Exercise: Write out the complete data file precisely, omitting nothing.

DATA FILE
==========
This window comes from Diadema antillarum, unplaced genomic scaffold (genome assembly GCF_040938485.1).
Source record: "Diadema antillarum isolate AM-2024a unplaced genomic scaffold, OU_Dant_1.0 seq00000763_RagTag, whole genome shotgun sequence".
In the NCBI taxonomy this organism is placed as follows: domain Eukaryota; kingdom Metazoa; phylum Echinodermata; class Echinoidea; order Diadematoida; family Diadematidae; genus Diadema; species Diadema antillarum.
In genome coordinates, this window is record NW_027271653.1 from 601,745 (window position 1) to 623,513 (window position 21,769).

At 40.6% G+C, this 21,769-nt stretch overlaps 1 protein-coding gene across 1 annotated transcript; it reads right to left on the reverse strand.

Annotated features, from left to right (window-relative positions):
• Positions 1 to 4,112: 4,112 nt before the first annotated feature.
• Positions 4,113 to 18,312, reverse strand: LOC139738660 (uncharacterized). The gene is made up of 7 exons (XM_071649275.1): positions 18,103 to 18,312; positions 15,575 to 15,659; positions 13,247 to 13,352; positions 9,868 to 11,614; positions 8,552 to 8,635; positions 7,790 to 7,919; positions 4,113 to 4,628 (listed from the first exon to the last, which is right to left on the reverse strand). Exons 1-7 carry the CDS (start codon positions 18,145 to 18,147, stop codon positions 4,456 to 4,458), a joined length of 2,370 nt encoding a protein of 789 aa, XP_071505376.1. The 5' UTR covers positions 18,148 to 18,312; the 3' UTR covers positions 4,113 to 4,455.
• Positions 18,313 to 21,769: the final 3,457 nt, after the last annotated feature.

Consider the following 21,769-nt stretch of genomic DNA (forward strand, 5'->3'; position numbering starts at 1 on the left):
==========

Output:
This window comes from Diadema antillarum, unplaced genomic scaffold (genome assembly GCF_040938485.1).
Source record: "Diadema antillarum isolate AM-2024a unplaced genomic scaffold, OU_Dant_1.0 seq00000763_RagTag, whole genome shotgun sequence".
In the NCBI taxonomy this organism is placed as follows: domain Eukaryota; kingdom Metazoa; phylum Echinodermata; class Echinoidea; order Diadematoida; family Diadematidae; genus Diadema; species Diadema antillarum.
In genome coordinates, this window is record NW_027271653.1 from 601,745 (window position 1) to 623,513 (window position 21,769).

At 40.6% G+C, this 21,769-nt stretch overlaps 1 protein-coding gene across 1 annotated transcript; it reads right to left on the reverse strand.

Annotated features, from left to right (window-relative positions):
• Positions 1 to 4,112: 4,112 nt before the first annotated feature.
• Positions 4,113 to 18,312, reverse strand: LOC139738660 (uncharacterized). The gene is made up of 7 exons (XM_071649275.1): positions 18,103 to 18,312; positions 15,575 to 15,659; positions 13,247 to 13,352; positions 9,868 to 11,614; positions 8,552 to 8,635; positions 7,790 to 7,919; positions 4,113 to 4,628 (listed from the first exon to the last, which is right to left on the reverse strand). Exons 1-7 carry the CDS (start codon positions 18,145 to 18,147, stop codon positions 4,456 to 4,458), a joined length of 2,370 nt encoding a protein of 789 aa, XP_071505376.1. The 5' UTR covers positions 18,148 to 18,312; the 3' UTR covers positions 4,113 to 4,455.
• Positions 18,313 to 21,769: the final 3,457 nt, after the last annotated feature.

Consider the following 21,769-nt stretch of genomic DNA (forward strand, 5'->3'; position numbering starts at 1 on the left):